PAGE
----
In September when Pope Francis announced a reform of the annulment process, media headlines suggested the Church was stepping towards the acceptance of divorce. However, the closing of the Synod on the Family just one month later saw confirmation that the Church would not change its teaching on the indissolvability of marriage. So what is really going on?
The Catholic Church holds that the Sacrament of Matrimony is a living witness of God’s unconditional and permanent love, and therefore it is also permanent and indissolvable. Theology aside, there are also sound sociological reasons for affirming the permanency of marriage. For one thing, marriages established on the premise of permanency provide the optimum environment for the flourishing of the spouses and the raising of any children.
The Church has higher expectations when it comes to Matrimony than the State has for civil marriage: Matrimony is a freely-made, life-long vow to total self-donation that is sexually exclusive and open to children. For this vow to become an authentic Sacrament, it must meet a number of conditions, including the free commitment of both spouses to the fullness of the Sacrament.
In practice, many couples marry in the Church without a full understanding of the nature of Catholic marriage, and while most of these ‘grow’ into deeper understanding, some don’t. No one marries planning to divorce; but when a marriage breaks down, the question arises as to whether or not the couple had a full understanding of the commitment they made.
While many mistakenly think annulment is a form of ‘Catholic divorce’; nothing could be further from reality. A civil divorce legally terminates the civil marriage contract while an annulment is a declaration that an essential element required to establish the Sacrament was not present at the time of the wedding, nor subsequent to it. It doesn’t mean that a marriage never existed (it did), nor that any children from it are illegitimate (they’re not). It simply recognises that sometimes, the best intentions of the couple, their family and their celebrant were insufficient to overcome the obstacles that prevented the couple from establishing a Sacramental bond.
To date, the process of applying for an annulment can be lengthy (in excess of 12 months) and for some, costly. In addition, it can bring to the surface a sense failure or an apprehension they may need to interact with a hostile spouse. As a result many judge that seeking an annulment is too hard, especially as there is no guarantee it will be granted. Instead, they remarry outside the Church or re-partner without marriage, actions which precludes them from receiving the Sacraments of Communion and Reconciliation. Sadly, but perhaps unsurprisingly, when confronted with this situation some withdraw from parish life altogether.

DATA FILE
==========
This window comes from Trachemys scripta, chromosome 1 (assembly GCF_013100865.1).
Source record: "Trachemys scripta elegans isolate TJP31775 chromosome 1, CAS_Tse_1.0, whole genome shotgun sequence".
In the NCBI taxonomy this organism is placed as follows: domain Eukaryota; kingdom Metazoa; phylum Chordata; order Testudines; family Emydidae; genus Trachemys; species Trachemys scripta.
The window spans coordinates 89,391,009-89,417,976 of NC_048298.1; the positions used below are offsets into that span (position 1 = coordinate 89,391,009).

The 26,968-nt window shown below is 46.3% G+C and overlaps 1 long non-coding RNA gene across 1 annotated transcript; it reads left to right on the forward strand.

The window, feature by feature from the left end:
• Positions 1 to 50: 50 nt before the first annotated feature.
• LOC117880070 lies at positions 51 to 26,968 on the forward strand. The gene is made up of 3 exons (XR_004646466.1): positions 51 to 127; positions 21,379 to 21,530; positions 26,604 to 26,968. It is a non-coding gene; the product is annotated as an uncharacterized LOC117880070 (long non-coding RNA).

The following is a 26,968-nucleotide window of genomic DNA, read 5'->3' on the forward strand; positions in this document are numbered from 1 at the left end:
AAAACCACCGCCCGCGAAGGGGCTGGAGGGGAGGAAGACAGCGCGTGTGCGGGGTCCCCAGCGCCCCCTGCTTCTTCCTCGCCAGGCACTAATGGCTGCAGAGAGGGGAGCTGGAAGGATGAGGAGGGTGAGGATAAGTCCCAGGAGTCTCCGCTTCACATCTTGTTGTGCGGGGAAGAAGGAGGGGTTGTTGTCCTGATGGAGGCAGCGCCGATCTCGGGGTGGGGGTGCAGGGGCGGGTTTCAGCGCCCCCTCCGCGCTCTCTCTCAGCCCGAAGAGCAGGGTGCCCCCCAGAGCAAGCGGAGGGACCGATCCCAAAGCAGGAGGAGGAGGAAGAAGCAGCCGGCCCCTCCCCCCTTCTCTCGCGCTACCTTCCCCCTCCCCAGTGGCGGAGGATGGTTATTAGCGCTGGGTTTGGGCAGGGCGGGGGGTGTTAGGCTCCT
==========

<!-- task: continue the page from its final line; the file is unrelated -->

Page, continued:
In September Pope Francis’ made changes to make the annulment process as accessible and efficient as possible. This is a worthy objective; there is no benefit in making the annulment procedure any more difficult than absolutely necessary to maintain the integrity of the process. Previously, an annulment application required the evaluation of a local and regional tribunal. Pope Francis has both shortened the process and made it cheaper by removing the need to have a second evaluation by a regional tribunal and giving full authority to the local Bishop. In the rare cases that are referred to the Vatican tribunal, he has made the process free.
None of this changes the Church’s doctrine about the indissolvability of marriage, nor the grounds on which an annulment can be declared. Nor does it change the ‘chances’ of being granted an annulment. What it does do is make the process simpler, faster and cheaper.
Combined with the often overlooked benefit of the annulment process in assisting spouses in understanding reasons why their relationship failed to flourish, and so helping them to avoid similar outcomes in a possible subsequent relationship, this change is a welcome reform.
For a more detailed discussion on this topic, visit: Annulment Reform Explored